SUSE’s acquisition of Rancher Labs puts the open source software vendor in a much stronger position to offer flexible, edge-based services to customers, according to an analyst at IDC.
The deal - which was originally announced earlier this year - essentially makes Rancher Labs into SUSE’s containerisation “innovation centre,” said IDC research director Gary Chen. Any customer working on digital transformation and rapid development is likely to appreciate the improved support for containerisation - letting workloads function on whatever hardware is handy, and communicate across different arrangements of edge, cloud and local computing.
Terms of the deal were not publicly disclosed, but a CNBC report published after the initial announcement quoted sources familiar with the deal as saying that SUSE is paying between $600 million and $700 million.
The acquisition also improves SUSE’s mindshare among enterprise customers, many of whom might not have realised that the company even had Kubernetes-based offerings, said Chen.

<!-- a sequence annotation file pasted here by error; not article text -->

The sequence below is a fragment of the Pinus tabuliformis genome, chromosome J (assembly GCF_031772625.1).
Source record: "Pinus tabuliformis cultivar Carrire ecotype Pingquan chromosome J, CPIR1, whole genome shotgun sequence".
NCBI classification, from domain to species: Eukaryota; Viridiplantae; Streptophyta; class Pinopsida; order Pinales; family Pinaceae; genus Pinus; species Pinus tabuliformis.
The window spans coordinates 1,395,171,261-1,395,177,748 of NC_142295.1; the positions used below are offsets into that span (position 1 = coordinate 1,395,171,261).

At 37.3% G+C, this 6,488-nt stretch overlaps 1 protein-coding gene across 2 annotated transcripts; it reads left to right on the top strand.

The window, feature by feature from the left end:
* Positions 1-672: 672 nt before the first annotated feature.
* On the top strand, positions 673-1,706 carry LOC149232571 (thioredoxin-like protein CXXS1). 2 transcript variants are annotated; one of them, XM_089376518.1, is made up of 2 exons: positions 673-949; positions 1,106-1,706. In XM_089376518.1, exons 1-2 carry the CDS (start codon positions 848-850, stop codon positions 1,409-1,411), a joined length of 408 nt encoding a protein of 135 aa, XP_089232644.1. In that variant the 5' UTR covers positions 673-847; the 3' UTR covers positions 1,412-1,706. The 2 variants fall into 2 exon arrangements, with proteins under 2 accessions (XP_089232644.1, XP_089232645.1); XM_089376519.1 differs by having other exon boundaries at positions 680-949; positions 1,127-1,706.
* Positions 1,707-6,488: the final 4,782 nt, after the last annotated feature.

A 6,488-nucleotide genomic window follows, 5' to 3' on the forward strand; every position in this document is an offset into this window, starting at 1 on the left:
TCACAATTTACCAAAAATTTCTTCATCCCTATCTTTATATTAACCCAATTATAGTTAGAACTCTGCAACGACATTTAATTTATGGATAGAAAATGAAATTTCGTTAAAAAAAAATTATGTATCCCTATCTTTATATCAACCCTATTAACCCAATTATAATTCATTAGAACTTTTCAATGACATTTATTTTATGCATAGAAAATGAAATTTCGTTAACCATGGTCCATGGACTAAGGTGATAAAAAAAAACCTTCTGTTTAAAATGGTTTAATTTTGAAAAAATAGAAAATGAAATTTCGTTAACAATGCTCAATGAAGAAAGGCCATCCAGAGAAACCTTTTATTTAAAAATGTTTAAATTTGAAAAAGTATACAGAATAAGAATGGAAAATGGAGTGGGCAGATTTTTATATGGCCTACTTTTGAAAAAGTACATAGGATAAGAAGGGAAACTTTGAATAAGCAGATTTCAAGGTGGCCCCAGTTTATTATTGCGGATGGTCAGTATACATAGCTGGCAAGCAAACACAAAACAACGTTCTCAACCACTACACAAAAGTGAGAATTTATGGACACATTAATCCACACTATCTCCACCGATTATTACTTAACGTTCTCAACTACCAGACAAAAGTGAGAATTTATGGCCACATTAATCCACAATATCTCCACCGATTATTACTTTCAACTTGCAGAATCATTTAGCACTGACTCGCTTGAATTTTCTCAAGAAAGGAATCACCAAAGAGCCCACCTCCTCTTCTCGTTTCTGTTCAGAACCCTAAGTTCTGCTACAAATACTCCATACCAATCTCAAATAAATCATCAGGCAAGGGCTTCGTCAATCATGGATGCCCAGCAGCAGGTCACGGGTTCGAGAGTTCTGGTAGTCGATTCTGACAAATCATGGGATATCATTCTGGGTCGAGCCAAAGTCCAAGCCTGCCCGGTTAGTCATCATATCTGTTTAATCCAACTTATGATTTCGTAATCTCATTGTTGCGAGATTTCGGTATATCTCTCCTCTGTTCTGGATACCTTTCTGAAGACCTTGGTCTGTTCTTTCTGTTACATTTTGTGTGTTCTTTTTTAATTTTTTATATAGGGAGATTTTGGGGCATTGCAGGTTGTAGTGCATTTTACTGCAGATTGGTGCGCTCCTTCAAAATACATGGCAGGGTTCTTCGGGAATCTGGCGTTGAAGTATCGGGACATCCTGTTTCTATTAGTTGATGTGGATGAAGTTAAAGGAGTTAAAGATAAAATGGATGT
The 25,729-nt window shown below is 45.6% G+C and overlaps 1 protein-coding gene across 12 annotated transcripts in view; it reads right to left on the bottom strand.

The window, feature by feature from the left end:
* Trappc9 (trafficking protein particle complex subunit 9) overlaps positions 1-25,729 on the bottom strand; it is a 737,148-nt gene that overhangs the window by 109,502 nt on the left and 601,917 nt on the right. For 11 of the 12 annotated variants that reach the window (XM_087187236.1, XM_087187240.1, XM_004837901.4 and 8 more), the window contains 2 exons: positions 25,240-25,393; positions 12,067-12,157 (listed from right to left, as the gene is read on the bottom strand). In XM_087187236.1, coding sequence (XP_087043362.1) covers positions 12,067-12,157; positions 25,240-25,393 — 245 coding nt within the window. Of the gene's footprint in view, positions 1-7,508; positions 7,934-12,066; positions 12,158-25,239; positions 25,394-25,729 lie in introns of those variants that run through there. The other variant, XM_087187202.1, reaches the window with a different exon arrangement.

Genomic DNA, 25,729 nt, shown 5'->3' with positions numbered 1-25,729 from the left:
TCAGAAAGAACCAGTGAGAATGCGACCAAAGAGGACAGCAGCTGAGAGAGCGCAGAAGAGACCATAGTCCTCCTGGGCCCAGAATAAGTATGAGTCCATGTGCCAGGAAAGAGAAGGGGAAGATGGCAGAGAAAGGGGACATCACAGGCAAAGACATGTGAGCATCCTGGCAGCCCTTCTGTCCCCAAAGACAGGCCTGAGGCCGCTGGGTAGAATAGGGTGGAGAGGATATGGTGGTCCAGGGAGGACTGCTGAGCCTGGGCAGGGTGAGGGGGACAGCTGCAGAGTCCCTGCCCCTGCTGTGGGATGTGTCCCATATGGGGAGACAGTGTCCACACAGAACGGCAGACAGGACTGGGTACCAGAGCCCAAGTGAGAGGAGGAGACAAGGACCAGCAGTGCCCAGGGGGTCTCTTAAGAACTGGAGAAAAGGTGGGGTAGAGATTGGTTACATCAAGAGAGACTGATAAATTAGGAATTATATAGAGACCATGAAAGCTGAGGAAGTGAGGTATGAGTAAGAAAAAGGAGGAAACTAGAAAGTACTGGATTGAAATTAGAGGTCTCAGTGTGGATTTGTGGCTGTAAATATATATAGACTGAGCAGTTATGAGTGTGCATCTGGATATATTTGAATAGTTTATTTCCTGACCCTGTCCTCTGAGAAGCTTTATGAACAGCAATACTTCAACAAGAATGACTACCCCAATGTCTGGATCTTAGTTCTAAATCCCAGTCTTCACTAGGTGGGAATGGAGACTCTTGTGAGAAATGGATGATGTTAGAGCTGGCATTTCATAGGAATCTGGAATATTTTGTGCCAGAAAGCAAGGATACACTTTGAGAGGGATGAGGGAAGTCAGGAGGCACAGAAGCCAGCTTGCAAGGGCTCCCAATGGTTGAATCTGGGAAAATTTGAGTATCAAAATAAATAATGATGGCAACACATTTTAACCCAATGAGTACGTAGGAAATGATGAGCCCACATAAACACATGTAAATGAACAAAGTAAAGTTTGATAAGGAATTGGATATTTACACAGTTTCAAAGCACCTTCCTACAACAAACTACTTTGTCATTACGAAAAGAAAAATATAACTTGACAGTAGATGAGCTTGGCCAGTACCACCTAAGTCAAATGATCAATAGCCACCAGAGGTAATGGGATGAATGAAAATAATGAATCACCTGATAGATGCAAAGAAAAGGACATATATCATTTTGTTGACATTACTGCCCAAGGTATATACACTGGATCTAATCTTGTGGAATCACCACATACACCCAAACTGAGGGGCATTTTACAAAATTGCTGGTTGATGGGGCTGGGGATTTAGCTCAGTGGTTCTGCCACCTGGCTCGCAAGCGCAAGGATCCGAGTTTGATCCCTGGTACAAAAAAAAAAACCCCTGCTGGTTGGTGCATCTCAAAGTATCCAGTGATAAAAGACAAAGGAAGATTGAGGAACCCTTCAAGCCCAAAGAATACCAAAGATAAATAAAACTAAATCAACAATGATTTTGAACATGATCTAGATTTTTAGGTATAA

“One [customer being targeted] is the SUSE admin who’s transitioning into the new world of containers and devops and such, and a lot of the new cloud-native stuff. It’s a transition that a lot of different companies are making,” he said. “Their businesses other than Linux were modest, so the Rancher acquisition injects a lot of adrenaline into that.”
SUSE has said that the company’s container-as-a-service platform will change heavily to accommodate new technology from Rancher Labs.
The key here is flexibility. Kubernetes, which is open source, is designed to be an easy way to seamlessly manage an application framework that might be running multiple services in multiple places at once. Rancher is widely known as one of the main innovators in Kubernetes, and its key value-add is the ability to manage different deployments of the framework at scale.
What that means, precisely, varies among verticals, though Chen said that finance and media are potentially ripe targets for the new SUSE. Replacing older back-end applications with flexible newer ones is a core use case for advanced containerisation – allowing legacy management applications to run in a much wider variety of environments, for example.
Any instance in which a company would want to run a new app that needs a lot of updates and has to run in multiple places is a good choice for containerisation, according to Chen, and Rancher Labs is at the forefront of management frameworks that make this goal easy to achieve.
“SUSE being a very traditional Linux company in a container world, having that sort of attitude is a fresh approach for them,” he said. “It’s a very hot space. People who have a significant footprint of Kubernetes across different environments, I think that solution would be very appealing to them.”